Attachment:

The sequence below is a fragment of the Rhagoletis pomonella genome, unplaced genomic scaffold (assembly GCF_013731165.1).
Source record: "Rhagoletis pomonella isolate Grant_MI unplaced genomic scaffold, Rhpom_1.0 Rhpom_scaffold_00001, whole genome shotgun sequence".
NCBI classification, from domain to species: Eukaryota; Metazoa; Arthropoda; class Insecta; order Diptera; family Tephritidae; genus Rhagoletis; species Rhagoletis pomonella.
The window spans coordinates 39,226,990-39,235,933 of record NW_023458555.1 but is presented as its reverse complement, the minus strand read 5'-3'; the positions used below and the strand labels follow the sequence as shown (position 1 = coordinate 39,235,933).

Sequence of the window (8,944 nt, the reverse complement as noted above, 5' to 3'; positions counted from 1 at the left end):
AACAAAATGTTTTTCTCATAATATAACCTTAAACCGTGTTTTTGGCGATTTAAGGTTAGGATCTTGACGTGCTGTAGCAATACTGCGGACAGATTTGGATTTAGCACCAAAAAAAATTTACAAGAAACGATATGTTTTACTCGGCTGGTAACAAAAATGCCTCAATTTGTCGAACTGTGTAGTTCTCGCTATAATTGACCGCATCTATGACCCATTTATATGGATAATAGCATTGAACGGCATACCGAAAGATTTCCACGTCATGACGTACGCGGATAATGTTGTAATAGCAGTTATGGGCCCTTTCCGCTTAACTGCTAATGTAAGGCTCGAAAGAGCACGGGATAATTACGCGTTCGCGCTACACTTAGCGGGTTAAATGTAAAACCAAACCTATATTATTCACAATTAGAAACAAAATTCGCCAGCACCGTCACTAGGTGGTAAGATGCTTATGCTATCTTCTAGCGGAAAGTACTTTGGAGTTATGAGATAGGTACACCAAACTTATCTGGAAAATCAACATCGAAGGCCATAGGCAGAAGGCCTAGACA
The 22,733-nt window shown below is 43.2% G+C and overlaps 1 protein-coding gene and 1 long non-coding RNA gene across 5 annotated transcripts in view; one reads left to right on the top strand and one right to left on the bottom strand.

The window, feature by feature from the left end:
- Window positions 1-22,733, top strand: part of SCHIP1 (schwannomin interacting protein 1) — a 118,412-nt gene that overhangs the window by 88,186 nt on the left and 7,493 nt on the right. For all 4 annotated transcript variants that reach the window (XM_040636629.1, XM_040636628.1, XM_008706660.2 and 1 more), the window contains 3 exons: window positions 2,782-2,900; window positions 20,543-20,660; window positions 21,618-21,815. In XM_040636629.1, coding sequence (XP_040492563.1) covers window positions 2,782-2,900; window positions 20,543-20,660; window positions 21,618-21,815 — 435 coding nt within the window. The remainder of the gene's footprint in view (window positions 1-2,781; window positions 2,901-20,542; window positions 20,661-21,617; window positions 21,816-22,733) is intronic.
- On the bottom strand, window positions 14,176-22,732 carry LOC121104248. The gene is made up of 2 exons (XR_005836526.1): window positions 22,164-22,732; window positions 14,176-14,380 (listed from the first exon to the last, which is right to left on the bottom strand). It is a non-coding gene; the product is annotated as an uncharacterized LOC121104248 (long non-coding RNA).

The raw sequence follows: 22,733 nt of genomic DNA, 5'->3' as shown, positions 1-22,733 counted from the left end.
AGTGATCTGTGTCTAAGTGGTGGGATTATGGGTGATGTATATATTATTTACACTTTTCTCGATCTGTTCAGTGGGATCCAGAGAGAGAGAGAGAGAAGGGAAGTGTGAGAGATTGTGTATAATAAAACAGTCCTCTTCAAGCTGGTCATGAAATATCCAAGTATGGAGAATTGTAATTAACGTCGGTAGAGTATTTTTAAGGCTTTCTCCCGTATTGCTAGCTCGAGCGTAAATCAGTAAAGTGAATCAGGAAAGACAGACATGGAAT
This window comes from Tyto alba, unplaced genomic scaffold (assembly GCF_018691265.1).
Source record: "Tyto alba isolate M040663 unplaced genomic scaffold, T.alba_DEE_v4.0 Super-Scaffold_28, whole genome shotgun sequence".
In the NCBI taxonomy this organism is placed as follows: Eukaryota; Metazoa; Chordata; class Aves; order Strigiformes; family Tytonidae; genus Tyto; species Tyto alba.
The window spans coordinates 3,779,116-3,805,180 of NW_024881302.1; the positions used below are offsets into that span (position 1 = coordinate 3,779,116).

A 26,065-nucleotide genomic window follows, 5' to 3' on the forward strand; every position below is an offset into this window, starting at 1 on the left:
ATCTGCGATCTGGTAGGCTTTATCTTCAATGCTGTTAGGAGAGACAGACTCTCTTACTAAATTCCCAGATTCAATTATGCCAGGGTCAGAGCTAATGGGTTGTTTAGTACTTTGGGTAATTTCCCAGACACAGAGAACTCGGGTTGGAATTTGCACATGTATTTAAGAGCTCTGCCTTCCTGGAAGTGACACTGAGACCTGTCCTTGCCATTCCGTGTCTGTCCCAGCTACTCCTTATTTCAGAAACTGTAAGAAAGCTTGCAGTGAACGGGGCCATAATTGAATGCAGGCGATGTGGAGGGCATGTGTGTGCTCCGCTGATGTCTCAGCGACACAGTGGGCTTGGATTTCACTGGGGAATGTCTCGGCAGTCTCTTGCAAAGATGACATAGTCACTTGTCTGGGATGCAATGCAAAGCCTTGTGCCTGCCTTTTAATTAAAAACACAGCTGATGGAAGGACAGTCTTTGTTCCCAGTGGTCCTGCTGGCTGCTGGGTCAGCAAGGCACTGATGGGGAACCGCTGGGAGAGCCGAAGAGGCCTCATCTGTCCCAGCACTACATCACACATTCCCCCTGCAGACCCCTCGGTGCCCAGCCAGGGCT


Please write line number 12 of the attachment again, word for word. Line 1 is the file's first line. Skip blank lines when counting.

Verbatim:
AGTGATCTGTGTCTAAGTGGTGGGATTATGGGTGATGTATATATTATTTACACTTTTCTCGATCTGTTCAGTGGGATCCAGAGAGAGAGAGAGAGAAGGGAAGTGTGAGAGATTGTGTATAATAAAACAGTCCTCTTCAAGCTGGTCATGAAATATCCAAGTATGGAGAATTGTAATTAACGTCGGTAGAGTATTTTTAAGGCTTTCTCCCGTATTGCTAGCTCGAGCGTAAATCAGTAAAGTGAATCAGGAAAGACAGACATGGAAT